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Dave Meany - EWU Media Relations
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Cheney, WA 99004
phone: 509.359.6335
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EWU Awarded Prestigious Grant

Published: April 14, 2014

CHENEY, Wash. - Eastern Washington University's College of Science, Health and Engineering has been awarded a $600,000 grant from the prestigious National Science Foundation (NSF) for a five-year project to help first-generation and underrepresented students excel in the fields of science, technology, engineering and math (STEM).

The project, S-STEM: Increasing the Participation of First-generation and Underrepresented Students in the Sciences, will be led by Joanna Joyner-Matos, assistant professor of biology.. More than $500,000 of the grant is dedicated to scholarships, as EWU will support 36 upper division students who demonstrate academic potential, financial need and motivation for STEM studies.

"Our focus is to prioritize students who will be the first in their families to earn a college degree or are from groups that are traditionally underrepresented in the STEM disciplines," said Joyner-Matos, who will serve as the principal investigator on the project. "By providing incentives and support to these students, we will increase diversity in the growing STEM workforce."

Joyner-Matos noted this is a realistic project for EWU, because more than 40 percent of the university's student body is first-generation and 28 percent come from multi-cultural backgrounds.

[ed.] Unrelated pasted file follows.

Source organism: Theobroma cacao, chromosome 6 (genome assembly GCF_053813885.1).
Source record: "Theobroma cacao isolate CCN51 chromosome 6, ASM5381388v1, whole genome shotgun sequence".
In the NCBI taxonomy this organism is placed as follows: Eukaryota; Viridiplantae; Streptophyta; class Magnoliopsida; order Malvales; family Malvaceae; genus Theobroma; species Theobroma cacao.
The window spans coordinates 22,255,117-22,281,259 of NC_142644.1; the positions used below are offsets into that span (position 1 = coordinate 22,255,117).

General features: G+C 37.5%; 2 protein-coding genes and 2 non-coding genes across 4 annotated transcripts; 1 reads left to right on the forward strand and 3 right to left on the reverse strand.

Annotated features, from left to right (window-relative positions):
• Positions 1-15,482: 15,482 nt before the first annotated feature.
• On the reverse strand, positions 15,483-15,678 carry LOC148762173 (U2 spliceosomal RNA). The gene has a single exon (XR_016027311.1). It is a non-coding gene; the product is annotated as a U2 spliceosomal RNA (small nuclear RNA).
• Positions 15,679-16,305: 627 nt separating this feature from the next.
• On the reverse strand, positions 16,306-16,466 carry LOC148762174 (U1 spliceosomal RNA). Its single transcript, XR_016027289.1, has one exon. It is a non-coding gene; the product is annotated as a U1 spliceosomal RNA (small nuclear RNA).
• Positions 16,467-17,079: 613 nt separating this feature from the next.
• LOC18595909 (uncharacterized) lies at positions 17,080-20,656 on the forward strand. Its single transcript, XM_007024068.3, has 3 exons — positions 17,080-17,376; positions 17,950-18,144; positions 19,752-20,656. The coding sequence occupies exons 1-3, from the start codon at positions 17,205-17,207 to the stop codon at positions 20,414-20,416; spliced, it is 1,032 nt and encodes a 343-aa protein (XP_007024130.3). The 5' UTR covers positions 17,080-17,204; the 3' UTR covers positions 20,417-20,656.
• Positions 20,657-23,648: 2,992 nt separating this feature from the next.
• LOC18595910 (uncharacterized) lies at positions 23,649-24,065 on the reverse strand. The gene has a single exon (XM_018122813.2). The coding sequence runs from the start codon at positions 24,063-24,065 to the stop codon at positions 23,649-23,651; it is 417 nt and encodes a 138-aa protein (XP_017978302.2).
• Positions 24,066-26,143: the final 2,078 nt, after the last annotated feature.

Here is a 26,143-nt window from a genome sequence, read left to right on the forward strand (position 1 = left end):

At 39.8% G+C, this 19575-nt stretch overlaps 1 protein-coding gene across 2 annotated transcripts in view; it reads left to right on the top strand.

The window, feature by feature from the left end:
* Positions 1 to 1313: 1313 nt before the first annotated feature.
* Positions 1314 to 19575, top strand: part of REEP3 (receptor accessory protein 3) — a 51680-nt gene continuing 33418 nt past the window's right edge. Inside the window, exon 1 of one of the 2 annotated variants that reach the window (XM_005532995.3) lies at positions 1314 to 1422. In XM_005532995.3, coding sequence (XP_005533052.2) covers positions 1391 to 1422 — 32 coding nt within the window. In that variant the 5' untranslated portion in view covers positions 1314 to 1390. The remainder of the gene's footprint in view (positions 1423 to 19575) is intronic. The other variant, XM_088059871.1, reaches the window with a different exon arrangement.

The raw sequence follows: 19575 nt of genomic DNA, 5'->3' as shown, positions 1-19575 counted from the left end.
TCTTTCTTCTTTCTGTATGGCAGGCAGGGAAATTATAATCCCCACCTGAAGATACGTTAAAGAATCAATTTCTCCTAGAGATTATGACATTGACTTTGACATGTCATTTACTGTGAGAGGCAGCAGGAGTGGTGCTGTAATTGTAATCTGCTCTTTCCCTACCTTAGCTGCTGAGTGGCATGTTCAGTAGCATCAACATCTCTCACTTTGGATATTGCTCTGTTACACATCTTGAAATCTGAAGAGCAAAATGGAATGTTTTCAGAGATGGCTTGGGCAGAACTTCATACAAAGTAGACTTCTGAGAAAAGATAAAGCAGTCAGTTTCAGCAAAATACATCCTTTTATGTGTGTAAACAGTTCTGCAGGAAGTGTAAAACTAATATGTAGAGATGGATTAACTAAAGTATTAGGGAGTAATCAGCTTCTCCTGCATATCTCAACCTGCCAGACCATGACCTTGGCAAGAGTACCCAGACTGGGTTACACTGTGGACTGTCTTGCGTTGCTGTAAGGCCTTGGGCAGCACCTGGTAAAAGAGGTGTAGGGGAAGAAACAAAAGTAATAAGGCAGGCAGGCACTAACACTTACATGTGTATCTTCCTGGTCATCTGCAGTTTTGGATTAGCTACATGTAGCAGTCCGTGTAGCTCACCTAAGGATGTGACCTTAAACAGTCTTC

To meet regional workforce needs, students will be recruited from biology, biochemistry and environmental science. Students will receive mentoring, two years of financial support and enrichment activities designed to increase academic integration.

Ultimately, these support services are designed to increase Eastern's ability to retain and produce STEM graduates who are competitive in the workforce or in graduate programs. The NSF grant will also allow EWU to create and maintain community partnerships that will increase the institution's visibility and generate training and employment opportunities for EWU's students.

Assisting Joyner-Matos on the S-STEM project are Rebecca Brown, associate professor of biology, Nicholas Burgis, associate professor of chemistry and Carmen Nezat, associate professor of geology at Eastern.

In awarding the grant, the NSF program officer noted the impressive universal enthusiasm for this project from EWU faculty and staff, all the way up to the president's office.

For more information, please contact Joanna Joyner-Matos at 509.359.2361 or jmatos@ewu.edu.

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